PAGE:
By Greg Reynolds for CoinWeek …..
This is Part 5 of my review and analysis of the auction of the Millennia Collection of world coins.
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The sizable core of the post-1300 AD coins in the Millennia Collection is comprised of coins of the types that were used for international trade. A coin issue becomes an international monetary unit when multiple nations accept it as a medium of exchange. A coin issue that is an international monetary unit becomes a world currency by circulating easily as money in many societies far from where the coin was minted. Of course, such coins played central roles in economic history. In Part 4, I interpreted Ira Goldberg’s plan for the collection, and I discussed how he emphasized the historical importance of coins, including his preferences for larger coins, for coins that were intended for circulation, and for coins that showcased cultural aspects of societies.
In past centuries, many societies around the world used coins of the British Empire, of The Netherlands (along with Dutch possessions), and/or of the Spanish Empire–and not just for international trade but often also for transactions within societies (internal trade). Societies that were politically fractured or dominated by outside forces frequently did not attempt to mint their own coins, or did so to a limited extent. In many cases, there was no need for a society to mint its own coins and the costs of doing so may have outweighed the benefits.
In the 1790s, a large number of Americans opposed the creation of the United States Mint because they felt that coins from abroad, especially those of the Spanish Empire, served well enough and that a Mint would be a financial burden on taxpayers. In 1791, legislation authorizing a U.S. Mint barely passed the House of Representatives by a vote of 25 to 21. As late as 1802, Representative John Randolph, an influential congressman from Virginia, introduced legislation to abolish the U.S. Mint.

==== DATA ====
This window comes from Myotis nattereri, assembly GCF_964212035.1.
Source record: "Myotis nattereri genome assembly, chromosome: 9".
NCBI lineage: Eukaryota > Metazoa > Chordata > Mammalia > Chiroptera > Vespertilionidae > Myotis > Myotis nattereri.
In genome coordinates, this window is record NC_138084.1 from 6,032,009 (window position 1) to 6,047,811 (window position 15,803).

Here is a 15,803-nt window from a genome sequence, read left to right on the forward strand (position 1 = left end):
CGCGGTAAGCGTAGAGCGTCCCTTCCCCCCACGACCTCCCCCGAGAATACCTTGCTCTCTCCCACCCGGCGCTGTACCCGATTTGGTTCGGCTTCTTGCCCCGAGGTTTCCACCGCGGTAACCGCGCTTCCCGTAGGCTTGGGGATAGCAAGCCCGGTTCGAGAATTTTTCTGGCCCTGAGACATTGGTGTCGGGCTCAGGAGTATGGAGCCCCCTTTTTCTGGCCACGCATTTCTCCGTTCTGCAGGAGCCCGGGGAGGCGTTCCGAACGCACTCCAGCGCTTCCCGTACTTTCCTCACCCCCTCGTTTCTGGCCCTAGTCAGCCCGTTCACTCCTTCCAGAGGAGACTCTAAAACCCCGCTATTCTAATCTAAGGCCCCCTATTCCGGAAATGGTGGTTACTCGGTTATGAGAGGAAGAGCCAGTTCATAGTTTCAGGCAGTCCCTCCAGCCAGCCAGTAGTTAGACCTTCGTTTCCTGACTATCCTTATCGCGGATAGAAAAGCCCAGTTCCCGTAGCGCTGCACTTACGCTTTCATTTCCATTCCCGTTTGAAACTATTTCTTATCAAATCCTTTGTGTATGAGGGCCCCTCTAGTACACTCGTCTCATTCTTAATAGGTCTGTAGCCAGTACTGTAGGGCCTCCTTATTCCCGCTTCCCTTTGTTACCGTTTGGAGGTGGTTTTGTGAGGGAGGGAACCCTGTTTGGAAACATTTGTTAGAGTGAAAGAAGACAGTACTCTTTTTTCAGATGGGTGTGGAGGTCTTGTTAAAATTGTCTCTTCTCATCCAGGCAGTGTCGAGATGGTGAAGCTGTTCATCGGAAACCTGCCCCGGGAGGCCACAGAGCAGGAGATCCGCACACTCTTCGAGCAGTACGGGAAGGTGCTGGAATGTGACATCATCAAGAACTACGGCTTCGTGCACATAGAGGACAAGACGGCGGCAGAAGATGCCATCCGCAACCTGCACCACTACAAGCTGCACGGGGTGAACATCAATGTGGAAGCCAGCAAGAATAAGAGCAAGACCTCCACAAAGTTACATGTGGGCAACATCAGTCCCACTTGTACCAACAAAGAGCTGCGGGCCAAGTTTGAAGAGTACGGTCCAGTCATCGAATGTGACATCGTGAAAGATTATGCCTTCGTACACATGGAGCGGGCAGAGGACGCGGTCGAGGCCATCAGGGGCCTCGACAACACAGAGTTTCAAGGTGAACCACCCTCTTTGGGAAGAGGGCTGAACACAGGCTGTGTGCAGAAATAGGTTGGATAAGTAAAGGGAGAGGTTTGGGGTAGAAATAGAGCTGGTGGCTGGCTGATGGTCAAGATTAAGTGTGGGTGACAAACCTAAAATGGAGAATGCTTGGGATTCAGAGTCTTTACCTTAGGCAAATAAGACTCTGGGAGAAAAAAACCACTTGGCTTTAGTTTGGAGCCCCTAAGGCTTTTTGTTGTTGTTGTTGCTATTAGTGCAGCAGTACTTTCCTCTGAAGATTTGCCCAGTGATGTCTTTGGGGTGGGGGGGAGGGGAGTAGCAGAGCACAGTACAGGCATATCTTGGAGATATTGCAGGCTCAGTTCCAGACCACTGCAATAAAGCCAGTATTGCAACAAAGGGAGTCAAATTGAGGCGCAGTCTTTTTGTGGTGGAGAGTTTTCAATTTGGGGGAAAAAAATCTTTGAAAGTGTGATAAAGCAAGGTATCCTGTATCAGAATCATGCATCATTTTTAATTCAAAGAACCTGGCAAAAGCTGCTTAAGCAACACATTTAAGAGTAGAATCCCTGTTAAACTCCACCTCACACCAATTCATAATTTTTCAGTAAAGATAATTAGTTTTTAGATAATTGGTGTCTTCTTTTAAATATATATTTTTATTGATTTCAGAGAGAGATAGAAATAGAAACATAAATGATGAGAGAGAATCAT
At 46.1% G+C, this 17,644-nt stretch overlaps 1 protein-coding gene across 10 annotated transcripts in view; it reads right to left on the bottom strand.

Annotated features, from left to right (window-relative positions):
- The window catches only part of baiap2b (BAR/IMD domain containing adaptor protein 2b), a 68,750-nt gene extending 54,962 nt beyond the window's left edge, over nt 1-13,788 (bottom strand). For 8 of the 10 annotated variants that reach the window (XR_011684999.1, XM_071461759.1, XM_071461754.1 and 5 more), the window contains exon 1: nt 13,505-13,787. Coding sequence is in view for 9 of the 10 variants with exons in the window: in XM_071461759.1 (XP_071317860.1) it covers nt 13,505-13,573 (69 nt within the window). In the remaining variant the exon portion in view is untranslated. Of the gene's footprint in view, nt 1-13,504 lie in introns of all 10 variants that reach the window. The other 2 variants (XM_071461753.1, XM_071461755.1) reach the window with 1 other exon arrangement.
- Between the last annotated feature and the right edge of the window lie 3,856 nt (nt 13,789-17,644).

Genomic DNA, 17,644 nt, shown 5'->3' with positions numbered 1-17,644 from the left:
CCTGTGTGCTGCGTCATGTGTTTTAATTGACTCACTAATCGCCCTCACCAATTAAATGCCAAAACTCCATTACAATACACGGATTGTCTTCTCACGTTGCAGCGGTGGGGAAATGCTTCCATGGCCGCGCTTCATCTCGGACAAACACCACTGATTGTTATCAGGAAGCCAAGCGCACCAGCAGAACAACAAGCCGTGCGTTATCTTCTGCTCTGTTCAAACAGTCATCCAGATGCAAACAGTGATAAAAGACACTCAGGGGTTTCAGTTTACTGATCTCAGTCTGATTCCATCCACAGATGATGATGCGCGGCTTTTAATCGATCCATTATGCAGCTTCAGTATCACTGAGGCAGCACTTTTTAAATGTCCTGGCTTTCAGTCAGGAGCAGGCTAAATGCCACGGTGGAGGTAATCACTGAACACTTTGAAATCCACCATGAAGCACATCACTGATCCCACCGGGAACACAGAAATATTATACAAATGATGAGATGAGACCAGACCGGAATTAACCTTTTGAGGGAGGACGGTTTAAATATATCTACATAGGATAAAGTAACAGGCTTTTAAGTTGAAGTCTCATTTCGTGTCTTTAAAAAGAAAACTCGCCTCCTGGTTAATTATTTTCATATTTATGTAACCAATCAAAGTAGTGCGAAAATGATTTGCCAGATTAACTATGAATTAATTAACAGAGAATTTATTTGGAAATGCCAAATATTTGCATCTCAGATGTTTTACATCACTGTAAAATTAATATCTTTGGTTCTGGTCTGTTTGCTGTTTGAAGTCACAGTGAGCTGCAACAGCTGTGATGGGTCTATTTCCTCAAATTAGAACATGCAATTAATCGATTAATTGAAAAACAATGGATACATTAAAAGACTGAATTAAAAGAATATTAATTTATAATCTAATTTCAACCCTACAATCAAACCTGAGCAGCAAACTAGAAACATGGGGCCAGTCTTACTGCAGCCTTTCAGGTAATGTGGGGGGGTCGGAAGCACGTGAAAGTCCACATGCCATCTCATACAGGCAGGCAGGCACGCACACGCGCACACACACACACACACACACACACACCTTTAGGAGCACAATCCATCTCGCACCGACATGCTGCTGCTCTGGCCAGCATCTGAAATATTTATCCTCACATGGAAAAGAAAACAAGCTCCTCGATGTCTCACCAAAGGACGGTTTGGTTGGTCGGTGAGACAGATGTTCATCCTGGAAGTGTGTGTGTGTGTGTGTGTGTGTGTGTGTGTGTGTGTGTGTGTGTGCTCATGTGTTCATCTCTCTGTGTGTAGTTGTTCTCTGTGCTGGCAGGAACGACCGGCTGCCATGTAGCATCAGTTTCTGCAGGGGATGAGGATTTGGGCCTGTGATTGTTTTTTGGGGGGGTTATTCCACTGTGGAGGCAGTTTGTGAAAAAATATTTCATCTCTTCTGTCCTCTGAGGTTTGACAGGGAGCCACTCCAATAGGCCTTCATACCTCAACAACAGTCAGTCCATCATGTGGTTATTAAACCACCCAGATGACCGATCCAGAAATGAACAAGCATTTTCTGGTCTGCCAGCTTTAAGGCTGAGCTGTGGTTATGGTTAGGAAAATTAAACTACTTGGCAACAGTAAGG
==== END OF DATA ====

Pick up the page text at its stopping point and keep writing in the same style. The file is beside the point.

An over-arching point is that transactions are facilitated–and life is made easier for most buyers and sellers–by the use of coins that were minted (more or less) in accordance with the standards of coins that were widely accepted in many societies or even in a significant portion of the world.
Ducats are classic international monetary units. A single ducat weighs around an eighth of an ounce (3.5 grams) and is about 98.6% gold. For six to seven centuries starting in the late 1200s, Ducats–and coins with other names minted in accordance with the Ducat standard–circulated widely and frequently in Central and Western Europe and certainly circulated in many other societies. Coins of multiple Ducat denominations circulated widely, as well.
I mention some Ducats that were in the Millennia Collection in Part 2 and in Part 4. There are more. For example, a 1672 Two-Ducat coin from the German-speaking society of Augsburg is NGC-graded MS-63. It brought $8,913 USD.
The region of Pomerania is on the Baltic Sea and now overlaps Germany and Poland, though was mostly incorporated into Poland after the end of World War II. From 1630 to 1815, it was subject to Swedish rule. A 1706 Swedish-Pomeranian Two-Ducat coin, which weighs 6.93 grams (and thus is about 1% underweight), was in the Millennia Collection. It is NGC-graded MS-62. It realized a rather strong price of $14,375.